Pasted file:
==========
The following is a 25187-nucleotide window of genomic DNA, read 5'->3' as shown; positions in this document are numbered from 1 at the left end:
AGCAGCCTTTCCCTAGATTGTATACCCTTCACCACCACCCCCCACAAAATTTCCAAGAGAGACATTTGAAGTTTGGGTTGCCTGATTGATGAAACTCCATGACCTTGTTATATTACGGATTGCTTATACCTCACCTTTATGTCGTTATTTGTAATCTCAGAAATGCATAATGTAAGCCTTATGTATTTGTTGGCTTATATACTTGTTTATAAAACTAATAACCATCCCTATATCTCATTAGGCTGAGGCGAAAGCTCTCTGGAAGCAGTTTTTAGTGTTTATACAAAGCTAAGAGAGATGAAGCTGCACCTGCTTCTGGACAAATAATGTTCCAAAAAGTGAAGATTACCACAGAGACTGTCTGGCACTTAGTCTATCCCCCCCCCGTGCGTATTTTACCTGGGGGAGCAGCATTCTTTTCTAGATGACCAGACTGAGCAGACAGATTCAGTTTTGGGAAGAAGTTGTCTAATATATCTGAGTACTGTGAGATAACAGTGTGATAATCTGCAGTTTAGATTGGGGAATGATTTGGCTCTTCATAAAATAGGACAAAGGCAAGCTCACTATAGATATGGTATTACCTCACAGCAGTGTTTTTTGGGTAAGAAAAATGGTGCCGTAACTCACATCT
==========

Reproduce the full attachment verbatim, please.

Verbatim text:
The following is a 25187-nucleotide window of genomic DNA, read 5'->3' as shown; positions in this document are numbered from 1 at the left end:
AGCAGCCTTTCCCTAGATTGTATACCCTTCACCACCACCCCCCACAAAATTTCCAAGAGAGACATTTGAAGTTTGGGTTGCCTGATTGATGAAACTCCATGACCTTGTTATATTACGGATTGCTTATACCTCACCTTTATGTCGTTATTTGTAATCTCAGAAATGCATAATGTAAGCCTTATGTATTTGTTGGCTTATATACTTGTTTATAAAACTAATAACCATCCCTATATCTCATTAGGCTGAGGCGAAAGCTCTCTGGAAGCAGTTTTTAGTGTTTATACAAAGCTAAGAGAGATGAAGCTGCACCTGCTTCTGGACAAATAATGTTCCAAAAAGTGAAGATTACCACAGAGACTGTCTGGCACTTAGTCTATCCCCCCCCCGTGCGTATTTTACCTGGGGGAGCAGCATTCTTTTCTAGATGACCAGACTGAGCAGACAGATTCAGTTTTGGGAAGAAGTTGTCTAATATATCTGAGTACTGTGAGATAACAGTGTGATAATCTGCAGTTTAGATTGGGGAATGATTTGGCTCTTCATAAAATAGGACAAAGGCAAGCTCACTATAGATATGGTATTACCTCACAGCAGTGTTTTTTGGGTAAGAAAAATGGTGCCGTAACTCACATCT